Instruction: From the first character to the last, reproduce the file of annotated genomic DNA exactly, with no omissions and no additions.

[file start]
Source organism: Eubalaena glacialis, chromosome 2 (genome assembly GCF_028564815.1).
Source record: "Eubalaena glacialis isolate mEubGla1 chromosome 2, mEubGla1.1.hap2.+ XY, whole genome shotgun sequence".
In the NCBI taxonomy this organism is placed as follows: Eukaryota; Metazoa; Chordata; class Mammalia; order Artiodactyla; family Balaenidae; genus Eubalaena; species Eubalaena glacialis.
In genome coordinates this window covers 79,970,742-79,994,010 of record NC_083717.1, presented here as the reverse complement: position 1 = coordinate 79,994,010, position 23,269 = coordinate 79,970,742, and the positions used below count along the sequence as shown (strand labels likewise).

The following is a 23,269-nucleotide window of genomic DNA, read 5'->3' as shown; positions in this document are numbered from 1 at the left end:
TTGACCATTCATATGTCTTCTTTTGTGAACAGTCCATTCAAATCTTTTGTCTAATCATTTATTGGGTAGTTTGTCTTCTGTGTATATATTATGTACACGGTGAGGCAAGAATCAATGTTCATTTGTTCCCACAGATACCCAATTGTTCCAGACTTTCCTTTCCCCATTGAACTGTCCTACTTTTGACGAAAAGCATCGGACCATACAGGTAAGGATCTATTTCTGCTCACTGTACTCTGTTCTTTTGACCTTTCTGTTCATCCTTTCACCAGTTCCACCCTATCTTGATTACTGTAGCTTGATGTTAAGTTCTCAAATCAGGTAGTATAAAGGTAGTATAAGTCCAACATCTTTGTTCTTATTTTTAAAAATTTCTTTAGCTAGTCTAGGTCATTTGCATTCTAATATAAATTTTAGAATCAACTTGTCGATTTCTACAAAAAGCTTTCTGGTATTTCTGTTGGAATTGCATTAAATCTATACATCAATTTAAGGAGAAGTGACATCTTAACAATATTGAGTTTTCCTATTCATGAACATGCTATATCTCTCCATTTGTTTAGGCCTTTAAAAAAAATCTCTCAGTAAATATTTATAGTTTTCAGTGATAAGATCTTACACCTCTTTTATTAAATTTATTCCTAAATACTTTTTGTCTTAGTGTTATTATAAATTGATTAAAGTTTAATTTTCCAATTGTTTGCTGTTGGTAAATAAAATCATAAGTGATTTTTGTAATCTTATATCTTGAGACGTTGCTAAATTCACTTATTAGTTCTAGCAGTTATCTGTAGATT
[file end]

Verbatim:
Source organism: Eubalaena glacialis, chromosome 2 (genome assembly GCF_028564815.1).
Source record: "Eubalaena glacialis isolate mEubGla1 chromosome 2, mEubGla1.1.hap2.+ XY, whole genome shotgun sequence".
In the NCBI taxonomy this organism is placed as follows: Eukaryota; Metazoa; Chordata; class Mammalia; order Artiodactyla; family Balaenidae; genus Eubalaena; species Eubalaena glacialis.
In genome coordinates this window covers 79,970,742-79,994,010 of record NC_083717.1, presented here as the reverse complement: position 1 = coordinate 79,994,010, position 23,269 = coordinate 79,970,742, and the positions used below count along the sequence as shown (strand labels likewise).

The following is a 23,269-nucleotide window of genomic DNA, read 5'->3' as shown; positions in this document are numbered from 1 at the left end:
TTGACCATTCATATGTCTTCTTTTGTGAACAGTCCATTCAAATCTTTTGTCTAATCATTTATTGGGTAGTTTGTCTTCTGTGTATATATTATGTACACGGTGAGGCAAGAATCAATGTTCATTTGTTCCCACAGATACCCAATTGTTCCAGACTTTCCTTTCCCCATTGAACTGTCCTACTTTTGACGAAAAGCATCGGACCATACAGGTAAGGATCTATTTCTGCTCACTGTACTCTGTTCTTTTGACCTTTCTGTTCATCCTTTCACCAGTTCCACCCTATCTTGATTACTGTAGCTTGATGTTAAGTTCTCAAATCAGGTAGTATAAAGGTAGTATAAGTCCAACATCTTTGTTCTTATTTTTAAAAATTTCTTTAGCTAGTCTAGGTCATTTGCATTCTAATATAAATTTTAGAATCAACTTGTCGATTTCTACAAAAAGCTTTCTGGTATTTCTGTTGGAATTGCATTAAATCTATACATCAATTTAAGGAGAAGTGACATCTTAACAATATTGAGTTTTCCTATTCATGAACATGCTATATCTCTCCATTTGTTTAGGCCTTTAAAAAAAATCTCTCAGTAAATATTTATAGTTTTCAGTGATAAGATCTTACACCTCTTTTATTAAATTTATTCCTAAATACTTTTTGTCTTAGTGTTATTATAAATTGATTAAAGTTTAATTTTCCAATTGTTTGCTGTTGGTAAATAAAATCATAAGTGATTTTTGTAATCTTATATCTTGAGACGTTGCTAAATTCACTTATTAGTTCTAGCAGTTATCTGTAGATT